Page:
Billions are wagered each year on the Super Bowl, the game that every year pits the New England Patriots against the winner of the NFC championship.

Exactly how much, though, is unclear, as most of it goes through the black market.

That’s starting to change around the country, but you still won’t find the Super Bowl – or any game – listed on the board at one of Maine’s casinos or racetracks.

Here, you can bet on the spin of a roulette wheel or which horse will finish third, and you can lay down $10 on a scratch ticket or the Powerball. But if you want to take the Pats – minus the points – Mainers have to place bets online or with their friendly neighborhood bookie.

That didn’t make much sense before last year’s Supreme Court ruling that opened the way for legal sports gambling, and it certainly doesn’t make any now.

As the Legislature begins debating a series of bills on the issue, the focus should be on creating a fair regulatory framework, not arguing over the merits of legalized gambling.

That ship has already sailed. Maine has two casinos, two harness-racing tracks and four off-track betting sites. Every two years, the budget is balanced with substantial help from lottery and scratch ticket sales.

For better or worse, gambling is entrenched here, and the state shouldn’t arbitrarily favor one form of gambling over another. Adding sports gambling to the already extensive choices in Maine is not like creating another casino – it’s more like allowing a new kind of table game.

Keeping up the sports gambling ban makes even less sense when you look around the country. After the court voted 6-3 last year to allow states to decide on the issue for themselves, six states, including Rhode Island, quickly legalized sports gambling, ending a monopoly long enjoyed by Nevada. A research firm predicts that 32 states will have legal sports gambling within five years.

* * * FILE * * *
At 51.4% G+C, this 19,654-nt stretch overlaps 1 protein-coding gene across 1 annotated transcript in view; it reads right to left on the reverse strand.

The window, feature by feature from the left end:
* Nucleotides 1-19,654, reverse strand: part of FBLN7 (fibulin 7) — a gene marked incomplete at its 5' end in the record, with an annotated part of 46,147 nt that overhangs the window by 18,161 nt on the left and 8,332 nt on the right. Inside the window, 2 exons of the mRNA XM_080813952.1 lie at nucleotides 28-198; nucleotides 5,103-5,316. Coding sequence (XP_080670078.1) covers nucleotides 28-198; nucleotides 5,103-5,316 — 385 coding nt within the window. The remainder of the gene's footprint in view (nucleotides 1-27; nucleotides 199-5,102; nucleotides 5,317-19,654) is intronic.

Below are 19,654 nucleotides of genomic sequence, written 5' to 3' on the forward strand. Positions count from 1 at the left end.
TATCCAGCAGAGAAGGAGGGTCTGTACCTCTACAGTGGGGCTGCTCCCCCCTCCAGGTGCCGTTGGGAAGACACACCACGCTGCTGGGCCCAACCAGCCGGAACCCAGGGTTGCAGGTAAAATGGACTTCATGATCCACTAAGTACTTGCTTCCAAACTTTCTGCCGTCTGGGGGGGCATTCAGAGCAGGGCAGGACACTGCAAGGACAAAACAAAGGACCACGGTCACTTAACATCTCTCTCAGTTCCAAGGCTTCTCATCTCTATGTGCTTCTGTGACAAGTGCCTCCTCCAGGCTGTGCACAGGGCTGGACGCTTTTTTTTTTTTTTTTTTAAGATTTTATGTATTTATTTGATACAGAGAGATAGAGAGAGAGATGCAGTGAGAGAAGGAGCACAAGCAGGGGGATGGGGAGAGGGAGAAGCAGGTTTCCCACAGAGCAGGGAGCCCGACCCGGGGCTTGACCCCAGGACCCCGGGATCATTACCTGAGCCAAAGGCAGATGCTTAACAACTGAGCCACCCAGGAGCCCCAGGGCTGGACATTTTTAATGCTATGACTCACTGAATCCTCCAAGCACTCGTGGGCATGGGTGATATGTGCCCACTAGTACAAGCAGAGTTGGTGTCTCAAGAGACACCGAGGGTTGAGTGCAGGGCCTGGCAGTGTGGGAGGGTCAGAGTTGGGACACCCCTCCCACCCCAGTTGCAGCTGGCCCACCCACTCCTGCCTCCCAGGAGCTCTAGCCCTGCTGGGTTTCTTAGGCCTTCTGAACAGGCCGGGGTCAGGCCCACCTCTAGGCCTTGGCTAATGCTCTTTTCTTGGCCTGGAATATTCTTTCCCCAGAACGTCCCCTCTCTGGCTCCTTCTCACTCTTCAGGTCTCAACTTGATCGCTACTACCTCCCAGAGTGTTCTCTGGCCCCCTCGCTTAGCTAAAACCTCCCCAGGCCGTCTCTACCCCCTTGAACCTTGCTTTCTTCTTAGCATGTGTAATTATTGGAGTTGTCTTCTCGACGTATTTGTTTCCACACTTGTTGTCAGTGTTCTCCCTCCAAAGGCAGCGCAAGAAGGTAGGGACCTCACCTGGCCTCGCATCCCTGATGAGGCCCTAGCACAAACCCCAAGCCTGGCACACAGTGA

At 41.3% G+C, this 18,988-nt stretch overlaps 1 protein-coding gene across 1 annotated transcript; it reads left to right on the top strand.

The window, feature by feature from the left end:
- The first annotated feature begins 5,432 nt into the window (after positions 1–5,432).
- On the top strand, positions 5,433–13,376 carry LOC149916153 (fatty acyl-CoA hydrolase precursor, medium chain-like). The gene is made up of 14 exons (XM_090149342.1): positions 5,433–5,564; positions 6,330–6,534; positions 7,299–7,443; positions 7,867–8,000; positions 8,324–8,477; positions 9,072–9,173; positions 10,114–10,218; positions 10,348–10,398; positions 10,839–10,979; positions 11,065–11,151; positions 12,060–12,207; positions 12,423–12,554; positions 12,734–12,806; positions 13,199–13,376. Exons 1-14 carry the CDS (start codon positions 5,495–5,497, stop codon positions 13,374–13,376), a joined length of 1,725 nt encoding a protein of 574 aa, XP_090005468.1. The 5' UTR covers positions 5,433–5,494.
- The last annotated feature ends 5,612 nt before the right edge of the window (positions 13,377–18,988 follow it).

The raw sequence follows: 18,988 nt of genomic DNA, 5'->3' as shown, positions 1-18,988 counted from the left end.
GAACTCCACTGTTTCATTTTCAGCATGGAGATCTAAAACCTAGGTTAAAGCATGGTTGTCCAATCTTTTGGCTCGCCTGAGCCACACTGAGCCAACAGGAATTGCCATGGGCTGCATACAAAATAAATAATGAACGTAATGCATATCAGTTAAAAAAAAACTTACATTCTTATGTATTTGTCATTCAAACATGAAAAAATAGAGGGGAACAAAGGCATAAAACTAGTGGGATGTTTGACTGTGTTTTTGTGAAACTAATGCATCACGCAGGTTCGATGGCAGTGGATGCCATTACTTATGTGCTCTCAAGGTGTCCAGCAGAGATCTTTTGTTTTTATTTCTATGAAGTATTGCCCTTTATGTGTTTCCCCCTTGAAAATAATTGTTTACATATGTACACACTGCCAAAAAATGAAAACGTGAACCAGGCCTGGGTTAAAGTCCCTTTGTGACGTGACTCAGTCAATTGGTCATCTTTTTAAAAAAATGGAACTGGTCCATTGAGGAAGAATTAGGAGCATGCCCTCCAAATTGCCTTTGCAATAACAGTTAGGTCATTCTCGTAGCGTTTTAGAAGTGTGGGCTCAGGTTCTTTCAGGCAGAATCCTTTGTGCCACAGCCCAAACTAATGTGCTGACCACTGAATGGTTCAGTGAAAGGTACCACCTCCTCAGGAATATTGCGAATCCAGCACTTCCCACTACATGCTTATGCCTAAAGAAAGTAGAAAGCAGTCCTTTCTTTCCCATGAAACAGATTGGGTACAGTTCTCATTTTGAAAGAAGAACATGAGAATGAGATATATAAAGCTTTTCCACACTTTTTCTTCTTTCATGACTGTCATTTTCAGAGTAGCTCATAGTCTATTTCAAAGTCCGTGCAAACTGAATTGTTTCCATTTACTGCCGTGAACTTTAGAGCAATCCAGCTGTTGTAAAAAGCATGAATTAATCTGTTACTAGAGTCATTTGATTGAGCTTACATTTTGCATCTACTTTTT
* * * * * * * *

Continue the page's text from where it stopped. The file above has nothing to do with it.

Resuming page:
By the end of the legislative session, Maine could be one of them. But there remain a lot of details to work out.

Debate among lawmakers will likely center on who can operate betting sites, with the state’s existing gaming facilities on the inside track, along perhaps with Maine tribes, who have thus far been left out of the gaming industry despite many efforts to get a foothold.

Legislators will have to decide, too, how to regulate online gambling, including mobile – a popular and growing segment of the industry. They’ll also have to say what’s off limits; a ban on gambling on games involving Maine-based teams is being considered.

In Rhode Island, only the state’s two existing casinos are allowed to take bets – and only in person, though they are considering expanding to lottery agents, sports bars and mobile providers. In New Jersey, online gambling is allowed, but only through a partnership with a casino. In Massachusetts, home of daily fantasy sports game giant DraftKings, online-only firms may be allowed to operate.

Maine lawmakers, however, should set aside dreams of abundant new revenue. Rhode Island projected $23.5 million in state revenue for its first nine months of legal gambling. Massachusetts, much bigger and richer than Maine, predicts about $35 million in taxes and licensing fees in the coming fiscal year. Every dollar helps, but that’s barely a drop in a $7.1 billion budget.

But this debate isn’t about the revenue, really, or even the right and wrong of gambling. It’s about consistency, and how to manage a multimillion-dollar market as it emerges from the shadows.

Go Pats.